Last post on Nov 27, 2013 at 12:52 PM
You are in the Chevrolet Metro/Geo Metro
What is this discussion about?
Geo Metro, Chevrolet Metro, Hatchback
#1391 of 1867 Re: 1991 Geo Metro LSI 1.0 liter or 1.3 liter motor [purringbird]
Sep 08, 2008 (3:56 pm)
The Geo Metro 1.0 and 1.3 liter motors each take very different distributor caps. The 1.0 liter motor has 3 cylinders, and takes a distributor cap that has 3 spark plug wire sockets on it (for the wires which go to the 3 spark plugs on the 1.0 engine). I believe that is the cap which everybody has been showing you; because the 1.3 liter 4 cylinder motor did not come out in the Metro until 1992.
The 1.3 liter motor has 4 cylinders, and its distributor cap has 4 spark plug wire sockets. Because of the additional wire socket, this cap probably is slightly larger in diameter than the cap for the 3 cylinder motor.
I believe that, if you go to a parts store and ask for a cap to fit a 1992 Metro, with the 1.3 liter 4 cylinder motor; they will give you a cap that fits your car.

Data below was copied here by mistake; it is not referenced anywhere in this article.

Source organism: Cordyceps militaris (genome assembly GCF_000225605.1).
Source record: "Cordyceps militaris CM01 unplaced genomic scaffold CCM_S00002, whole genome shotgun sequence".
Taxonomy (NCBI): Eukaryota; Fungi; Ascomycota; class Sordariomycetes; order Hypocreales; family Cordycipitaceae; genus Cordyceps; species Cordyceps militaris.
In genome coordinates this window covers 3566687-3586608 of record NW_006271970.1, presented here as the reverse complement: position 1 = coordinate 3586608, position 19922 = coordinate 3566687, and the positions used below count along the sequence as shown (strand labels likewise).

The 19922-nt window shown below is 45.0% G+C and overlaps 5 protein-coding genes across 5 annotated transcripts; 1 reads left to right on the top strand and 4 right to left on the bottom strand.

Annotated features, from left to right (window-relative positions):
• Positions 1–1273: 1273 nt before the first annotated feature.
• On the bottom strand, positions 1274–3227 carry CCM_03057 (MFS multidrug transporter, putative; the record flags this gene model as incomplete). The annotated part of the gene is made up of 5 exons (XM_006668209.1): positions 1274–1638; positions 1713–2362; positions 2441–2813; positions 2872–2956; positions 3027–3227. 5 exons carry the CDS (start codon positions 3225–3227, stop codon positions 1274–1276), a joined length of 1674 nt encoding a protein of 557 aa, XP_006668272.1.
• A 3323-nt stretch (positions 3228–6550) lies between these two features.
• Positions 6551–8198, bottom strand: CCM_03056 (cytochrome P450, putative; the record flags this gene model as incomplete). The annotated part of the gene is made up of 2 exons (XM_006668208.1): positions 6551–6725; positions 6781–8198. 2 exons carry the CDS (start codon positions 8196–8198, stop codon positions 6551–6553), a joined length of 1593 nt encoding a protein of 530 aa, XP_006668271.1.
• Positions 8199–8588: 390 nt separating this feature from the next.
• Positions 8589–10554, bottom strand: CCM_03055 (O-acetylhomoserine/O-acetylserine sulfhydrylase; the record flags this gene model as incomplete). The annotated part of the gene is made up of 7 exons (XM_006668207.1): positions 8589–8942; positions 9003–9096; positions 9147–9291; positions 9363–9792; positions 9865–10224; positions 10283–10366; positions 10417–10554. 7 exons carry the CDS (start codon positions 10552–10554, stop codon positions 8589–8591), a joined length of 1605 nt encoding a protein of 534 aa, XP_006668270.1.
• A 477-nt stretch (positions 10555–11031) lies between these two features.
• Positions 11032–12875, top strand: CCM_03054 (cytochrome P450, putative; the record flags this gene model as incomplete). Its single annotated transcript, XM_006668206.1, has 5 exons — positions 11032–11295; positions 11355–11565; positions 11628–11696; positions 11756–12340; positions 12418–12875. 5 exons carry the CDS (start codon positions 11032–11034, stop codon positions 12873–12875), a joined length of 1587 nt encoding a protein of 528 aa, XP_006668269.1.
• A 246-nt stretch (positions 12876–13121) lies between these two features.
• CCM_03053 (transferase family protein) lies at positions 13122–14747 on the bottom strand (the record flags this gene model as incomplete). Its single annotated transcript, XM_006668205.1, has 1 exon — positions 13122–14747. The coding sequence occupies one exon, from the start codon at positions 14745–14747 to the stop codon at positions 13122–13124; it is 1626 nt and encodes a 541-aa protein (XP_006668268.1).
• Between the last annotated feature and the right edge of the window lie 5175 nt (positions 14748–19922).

It may well be that the manufacturing label on your door jamb states that the car was manufactured in 1991. Your registration certificate may also say 1991. However, the year of manufacture is not always the same as the vehicle's model year. The 1992 model year cars probably began to be produced in September 1991 (or possibly even a month or two before September). Manufacturers do that every year, so that the new models will arrive at the dealerships before the new year begins.
There originally was a white label with tune up and emission information on it, on the underside of the car's hood. On this label is listed the vehicle model year, for which this car was certified. And that is the year model which you need to use when buying parts; regardless of the year in which the car was manufactured. In addition, if your car has 4 spark plugs, your car has the 1.3 liter engine. If that is the case, you do NOT have a 1.0 liter engine. And if you say "1.0 or 1.3 liter engine"; it will cause much needless confusion. It is necessary to specifically know which engine size your car has, in order to ask for the right parts; since many parts are not interchangeable between those 2 engines.
I hope this helps!!!
Sep 10, 2008 (10:25 am)
hi. just bought a 96 metro 2dr for my daughter and have a few questions.